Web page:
There are some basic essentials when it comes to business-to-business (B2B) marketing, such as targeting the right people and ensuring your message is appropriate for this target audience.
Before beginning your marketing campaign, make sure that your website and any marketing literature you plan to use is up-to-date, and gives all the necessary and relevant information in a succinct and clear manner.
Direct marketing is one of the most effective tools for many businesses, so it could be worth investing in a commercially available and well researched contact list, or building one yourself. Bear in mind that in either case, your list needs to be fully GDPR compliant.
Your marketing message should be refined to ensure it is appropriate for your audience; highlight the benefits of using your product or service, and make it as easy as possible for people to contact you.
Having completed the preparation, your campaign can begin!
There is a wide array of avenues you can choose from to reach your audience, with some of the available options including: direct mail, email, PR, advertising, and social media – among others.
Get The Ball Rolling
So, you have chosen your method of reaching your audience, and your first communication has gone out – now,
do you just wait for the enquiries to come in?
You could, but there is one aspect of business-to-business marketing that is often overlooked or easily dismissed – persistence.
Your first communication may yield very little, but that’s not because marketing doesn’t work. It could just be that you are an entirely new name who people have not heard of before, so in their minds, they do not know you.
This means we need to educate them and build trust in your business or brand. And the only way to do that is to stick at it!
Remind Them You’re There
The next step is to set up another point of contact with your audience; this could involve sending a programme of monthly email shots or direct mailings, placing an advertisement in a well targeted publication, producing a regular newsletter, or publishing case studies of interesting projects you have been involved with.
Try contacting your audience using a mix of different media. If your name keeps popping up in different environments, people will automatically become more familiar with your business or brand name.
Also, if you’ve launched a new product or service, or been involved in an interesting or unusual project, tell people about it! Announce it on the news page or blog section of your website, and shout about it on social media.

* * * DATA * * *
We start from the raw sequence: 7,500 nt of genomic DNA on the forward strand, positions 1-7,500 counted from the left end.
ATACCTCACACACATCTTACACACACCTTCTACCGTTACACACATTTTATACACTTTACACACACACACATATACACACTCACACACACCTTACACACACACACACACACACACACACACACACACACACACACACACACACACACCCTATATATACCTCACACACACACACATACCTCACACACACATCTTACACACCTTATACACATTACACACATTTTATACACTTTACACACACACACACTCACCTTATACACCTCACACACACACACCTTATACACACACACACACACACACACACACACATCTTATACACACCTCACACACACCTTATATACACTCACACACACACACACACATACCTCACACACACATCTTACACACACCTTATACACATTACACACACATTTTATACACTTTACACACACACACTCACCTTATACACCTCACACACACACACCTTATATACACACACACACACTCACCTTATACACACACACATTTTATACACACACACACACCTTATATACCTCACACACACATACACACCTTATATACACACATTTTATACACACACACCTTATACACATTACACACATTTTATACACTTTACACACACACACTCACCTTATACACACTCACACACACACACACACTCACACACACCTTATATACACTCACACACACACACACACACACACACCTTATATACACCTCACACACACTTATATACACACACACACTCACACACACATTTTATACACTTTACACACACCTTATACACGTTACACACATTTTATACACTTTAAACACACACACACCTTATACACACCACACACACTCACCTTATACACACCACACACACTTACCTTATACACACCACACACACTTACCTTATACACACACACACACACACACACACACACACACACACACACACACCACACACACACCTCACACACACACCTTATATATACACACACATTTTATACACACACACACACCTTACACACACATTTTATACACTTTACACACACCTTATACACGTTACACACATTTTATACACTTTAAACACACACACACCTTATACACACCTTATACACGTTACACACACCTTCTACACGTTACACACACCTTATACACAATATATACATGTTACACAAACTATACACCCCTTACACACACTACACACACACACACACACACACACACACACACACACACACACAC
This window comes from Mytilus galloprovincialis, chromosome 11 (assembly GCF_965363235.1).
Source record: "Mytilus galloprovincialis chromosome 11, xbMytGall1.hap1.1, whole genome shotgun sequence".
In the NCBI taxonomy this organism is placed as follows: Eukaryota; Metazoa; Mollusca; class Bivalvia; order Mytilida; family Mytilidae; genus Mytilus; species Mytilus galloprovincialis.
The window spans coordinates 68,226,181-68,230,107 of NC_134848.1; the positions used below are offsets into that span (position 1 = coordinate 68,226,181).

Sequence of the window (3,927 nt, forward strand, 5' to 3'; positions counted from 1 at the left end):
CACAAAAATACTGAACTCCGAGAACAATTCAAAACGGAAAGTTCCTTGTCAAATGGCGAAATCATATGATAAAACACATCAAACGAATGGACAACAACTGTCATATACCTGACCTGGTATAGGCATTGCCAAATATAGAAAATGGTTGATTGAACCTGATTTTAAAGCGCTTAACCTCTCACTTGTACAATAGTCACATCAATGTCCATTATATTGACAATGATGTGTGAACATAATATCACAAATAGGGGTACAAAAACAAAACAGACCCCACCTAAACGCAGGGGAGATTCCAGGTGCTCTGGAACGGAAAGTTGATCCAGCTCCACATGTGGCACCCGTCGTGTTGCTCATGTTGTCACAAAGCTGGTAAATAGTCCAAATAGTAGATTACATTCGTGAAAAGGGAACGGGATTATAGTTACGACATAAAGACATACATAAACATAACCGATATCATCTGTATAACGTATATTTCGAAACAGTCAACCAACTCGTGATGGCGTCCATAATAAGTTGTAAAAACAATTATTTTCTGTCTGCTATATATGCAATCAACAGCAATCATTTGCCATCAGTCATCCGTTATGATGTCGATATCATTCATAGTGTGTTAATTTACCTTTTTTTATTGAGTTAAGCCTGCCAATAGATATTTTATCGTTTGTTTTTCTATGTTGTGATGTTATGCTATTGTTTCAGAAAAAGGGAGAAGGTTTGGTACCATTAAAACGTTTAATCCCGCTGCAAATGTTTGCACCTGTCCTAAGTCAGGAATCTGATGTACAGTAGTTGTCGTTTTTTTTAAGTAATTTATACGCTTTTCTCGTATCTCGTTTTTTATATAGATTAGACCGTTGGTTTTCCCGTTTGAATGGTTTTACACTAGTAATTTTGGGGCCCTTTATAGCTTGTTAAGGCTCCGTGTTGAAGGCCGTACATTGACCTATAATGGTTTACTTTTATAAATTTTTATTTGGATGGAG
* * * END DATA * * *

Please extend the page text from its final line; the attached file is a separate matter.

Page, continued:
Sending a press release about your interesting new projects or services to industry trade publications and your local press, could result in an article about you being published in a place where people wouldn’t necessarily expect to read about your brand. All this exposure helps to make your company more memorable.
Then, when people receive your next mailshot or newsletter, or see your latest advertisement and social media post, they may feel they know you at least a little bit better than they did before.
Phone A (New) Friend
The telephone can be a useful tool for following up direct mail activity, particularly if you have sent something quite unusual or eye-catching. In this instance, why wouldn’t you want to phone the recipients and ask if it arrived safely?
Alternatively, if you choose to contact people using email shots, most email broadcasting systems allow you to download lists of recipients who have read your email or clicked on links contained within it. This can then give you a targeted list of people who have already shown some interest in your business and could be highly receptive to a follow-up telephone call.
Using the telephone to follow up direct marketing activity can be the first step in building a more personal relationship with your prospects, and can also provide valuable feedback on their needs and your marketing communications.
The choice of media you use may vary from industry to industry, but whatever business you’re in, try to get your name in front of as many potential clients as possible, in as many different environments as you can, and whatever you do – stick at it!
To give an example, a few years ago I was assisting a European business to develop in the UK market. They had appointed a UK agent who did everything himself, and as the market began to show some promise, they decided to expand the team by adding further Marketing and Sales personnel. In the previous year, UK turnover was around £70,000, so the new team set a target of £200,000 to reflect the increase in numbers from one to three.
A well-targeted direct marketing campaign, in this case using direct mail and telephone follow-up, commenced. We generated interest and had some enquiries, but after the first six months we had to inform their head office that turnover in the UK was, in fact, zero.
I convinced them to stick with the marketing campaign, as many of the projects they could be involved with were relatively long-term. Then, in the second six months of the campaign we generated a UK turnover of £220,000!
This experience shows that, in marketing, Persistence Pays!